• When they're laughing and then the chemistry kicks in and they stop abruptly
  • That shared joke or inside piece of information that no one else in the room knows about, but you see them connect over it.
  • When they share a vulnerability, fear, or experience that builds intimacy and connection.
  • When the other person sees more than everyone else.
  • Becoming hyper-aware of each other. Both physical - the sweep of her neck, the way she blushes, his strong forearms, and personal - the way she's nice to everyone, how he defended her when he didn't need to.
  • A feisty dialogue exchange where the underlying tension just screams through both words and actions
  • Their inner thoughts reveal that they both WANT but can't HAVE, but still WANT
Okay - that's what came from Facebook and Twitter (and me lol). What else? Help me add to it!

Sunday, March 18, 2018

Why Attend a Book Fair? by Elizabeth Alsobrooks

Nancy Gideon, Elizabeth Alsobrooks, and Rob Tucker
at The Tucson Festival of Books, 2018

So what’s so great about book fairs? Well, if you’re a reader, you’re in Valhalla. Not even the biggest bookstores have the diverse collection of books you will find at a large book fair, and you will get to have many of them autographed by your favorite authors. If you’re an author, nothing is ever better than being surrounded by avid readers and fellow writers.

Book fairs have more than books, too. There are panels of authors discussing a myriad of topics from how and why to write particular genres to talks on cooking, gardening, crafting, parenting, and pet care. Both nonfiction and fiction books of all genres are represented, including comic books and graphic novels. Along with hundreds of book tents hosted by large and small publishing companies, and even individual authors, there are tents with artists and craftsmen, offering their designs from jewelry to pottery and new age wares. You can learn to manage your finances or get your fortune told.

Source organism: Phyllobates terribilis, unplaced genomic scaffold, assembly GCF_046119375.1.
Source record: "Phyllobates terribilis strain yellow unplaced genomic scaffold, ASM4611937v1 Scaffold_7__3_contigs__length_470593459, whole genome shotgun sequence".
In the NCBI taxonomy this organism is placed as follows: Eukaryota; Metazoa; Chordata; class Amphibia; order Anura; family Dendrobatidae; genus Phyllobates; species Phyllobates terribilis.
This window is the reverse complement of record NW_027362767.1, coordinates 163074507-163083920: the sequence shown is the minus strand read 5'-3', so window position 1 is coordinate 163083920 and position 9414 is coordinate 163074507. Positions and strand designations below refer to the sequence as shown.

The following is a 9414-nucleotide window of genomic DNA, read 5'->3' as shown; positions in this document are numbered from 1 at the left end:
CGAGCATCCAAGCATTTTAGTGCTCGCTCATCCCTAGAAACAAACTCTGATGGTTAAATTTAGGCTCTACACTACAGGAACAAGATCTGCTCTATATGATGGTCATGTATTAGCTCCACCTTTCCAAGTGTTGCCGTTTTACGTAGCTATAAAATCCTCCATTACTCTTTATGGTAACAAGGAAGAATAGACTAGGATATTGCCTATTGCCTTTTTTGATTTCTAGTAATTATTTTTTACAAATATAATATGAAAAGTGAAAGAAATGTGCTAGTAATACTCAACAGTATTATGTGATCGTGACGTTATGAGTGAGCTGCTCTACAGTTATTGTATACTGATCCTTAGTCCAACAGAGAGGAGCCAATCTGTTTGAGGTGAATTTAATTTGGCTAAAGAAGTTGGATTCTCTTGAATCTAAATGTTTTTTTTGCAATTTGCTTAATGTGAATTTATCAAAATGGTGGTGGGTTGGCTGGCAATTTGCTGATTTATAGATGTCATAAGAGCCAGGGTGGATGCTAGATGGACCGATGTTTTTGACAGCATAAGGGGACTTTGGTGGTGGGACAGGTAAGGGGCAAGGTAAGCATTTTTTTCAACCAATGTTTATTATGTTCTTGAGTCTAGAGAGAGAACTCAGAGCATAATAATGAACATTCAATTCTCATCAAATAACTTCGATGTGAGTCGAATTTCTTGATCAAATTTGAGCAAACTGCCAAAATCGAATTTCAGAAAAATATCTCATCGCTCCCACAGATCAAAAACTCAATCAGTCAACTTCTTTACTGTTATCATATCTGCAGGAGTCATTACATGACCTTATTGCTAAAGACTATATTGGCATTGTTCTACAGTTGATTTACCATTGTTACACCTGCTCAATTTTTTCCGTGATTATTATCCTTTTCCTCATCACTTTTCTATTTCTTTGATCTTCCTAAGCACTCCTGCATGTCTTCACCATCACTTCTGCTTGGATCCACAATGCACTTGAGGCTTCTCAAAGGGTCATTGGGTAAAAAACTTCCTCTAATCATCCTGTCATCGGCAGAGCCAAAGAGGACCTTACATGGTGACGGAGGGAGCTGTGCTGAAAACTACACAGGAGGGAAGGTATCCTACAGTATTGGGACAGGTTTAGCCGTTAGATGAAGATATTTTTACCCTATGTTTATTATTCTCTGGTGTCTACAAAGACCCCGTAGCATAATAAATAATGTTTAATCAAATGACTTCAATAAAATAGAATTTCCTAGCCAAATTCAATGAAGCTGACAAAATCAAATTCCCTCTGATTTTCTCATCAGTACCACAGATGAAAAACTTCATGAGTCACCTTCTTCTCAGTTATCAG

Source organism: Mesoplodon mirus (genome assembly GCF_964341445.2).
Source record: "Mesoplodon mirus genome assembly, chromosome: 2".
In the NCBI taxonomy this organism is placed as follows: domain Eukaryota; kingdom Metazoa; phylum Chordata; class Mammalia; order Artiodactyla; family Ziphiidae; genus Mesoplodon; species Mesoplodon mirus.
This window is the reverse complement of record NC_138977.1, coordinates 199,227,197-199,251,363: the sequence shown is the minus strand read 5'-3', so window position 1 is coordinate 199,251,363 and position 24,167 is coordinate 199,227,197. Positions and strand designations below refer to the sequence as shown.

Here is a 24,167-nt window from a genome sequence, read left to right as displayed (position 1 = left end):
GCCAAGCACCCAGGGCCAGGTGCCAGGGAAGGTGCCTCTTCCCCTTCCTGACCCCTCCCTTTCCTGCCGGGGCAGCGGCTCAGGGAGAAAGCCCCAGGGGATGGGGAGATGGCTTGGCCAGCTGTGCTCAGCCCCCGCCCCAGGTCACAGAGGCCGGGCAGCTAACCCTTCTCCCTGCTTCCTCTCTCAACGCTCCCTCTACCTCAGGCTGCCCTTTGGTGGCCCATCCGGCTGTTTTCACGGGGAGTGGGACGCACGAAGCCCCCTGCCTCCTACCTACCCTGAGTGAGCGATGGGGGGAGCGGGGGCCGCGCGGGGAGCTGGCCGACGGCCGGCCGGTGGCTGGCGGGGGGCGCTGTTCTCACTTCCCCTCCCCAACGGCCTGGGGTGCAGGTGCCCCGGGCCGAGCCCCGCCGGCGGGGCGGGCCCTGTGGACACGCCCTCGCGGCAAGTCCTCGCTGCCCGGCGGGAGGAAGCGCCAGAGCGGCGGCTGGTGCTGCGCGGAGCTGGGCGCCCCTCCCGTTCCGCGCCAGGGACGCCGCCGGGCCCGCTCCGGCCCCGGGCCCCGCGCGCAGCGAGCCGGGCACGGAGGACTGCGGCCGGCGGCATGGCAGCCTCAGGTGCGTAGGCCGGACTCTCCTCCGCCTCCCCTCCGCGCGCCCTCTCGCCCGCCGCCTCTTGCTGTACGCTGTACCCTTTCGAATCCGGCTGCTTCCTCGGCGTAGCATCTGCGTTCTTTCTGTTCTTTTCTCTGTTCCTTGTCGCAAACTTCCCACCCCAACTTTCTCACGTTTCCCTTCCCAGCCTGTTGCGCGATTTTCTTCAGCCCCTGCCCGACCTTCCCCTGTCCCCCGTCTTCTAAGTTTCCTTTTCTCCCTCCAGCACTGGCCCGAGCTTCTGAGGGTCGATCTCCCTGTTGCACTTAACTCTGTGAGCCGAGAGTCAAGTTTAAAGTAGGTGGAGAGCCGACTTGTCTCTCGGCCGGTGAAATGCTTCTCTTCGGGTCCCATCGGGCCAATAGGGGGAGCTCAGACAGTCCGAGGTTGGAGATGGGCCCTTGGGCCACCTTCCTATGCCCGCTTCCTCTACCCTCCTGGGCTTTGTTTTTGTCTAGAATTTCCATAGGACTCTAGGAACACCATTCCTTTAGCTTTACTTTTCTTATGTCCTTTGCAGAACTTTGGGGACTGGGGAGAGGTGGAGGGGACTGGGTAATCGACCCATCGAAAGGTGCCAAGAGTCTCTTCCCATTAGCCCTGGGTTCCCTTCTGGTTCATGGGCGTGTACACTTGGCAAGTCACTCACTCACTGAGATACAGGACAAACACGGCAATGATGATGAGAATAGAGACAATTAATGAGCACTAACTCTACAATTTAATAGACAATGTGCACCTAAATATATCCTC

Book fairs have something for everyone. You can meet storybook characters, comic book heroes, and even Darth Vader and a movie star or two. Spend the afternoon watching children dance an Irish jig, a Mexican folk dance, or demonstrate a Karate Kota. Listen to bagpipes, rock bands, and marching bands. Visit the juggler, or the aerobatic performers.

Nearly every special interest group is represented, from the League of Women voters, to religious organizations, universities, media organizations, libraries, literacy groups, parks and recreation, and even museums. 

Getting hungry from all that walking around browsing and shopping? Let’s not forget the diverse ethnic food booths. Mexican, American, Thai, Italian, BBQ and Creole, just to name of few of the hot meals to be had. If you just want a quick snack, they have yogurt, gelato, salads, popcorn, corn on the cob, wraps, and smoothies.

These pictures and video are from the Tucson Festival of Books, held on the University of Arizona campus every March. It's the third largest book fair in the country and well worth the visit. If you get the chance, visit a book fair near you, and if you're an author, by all means participate. Nothing beats meeting fans first-hand. 

Wednesday, March 14, 2018

Back East!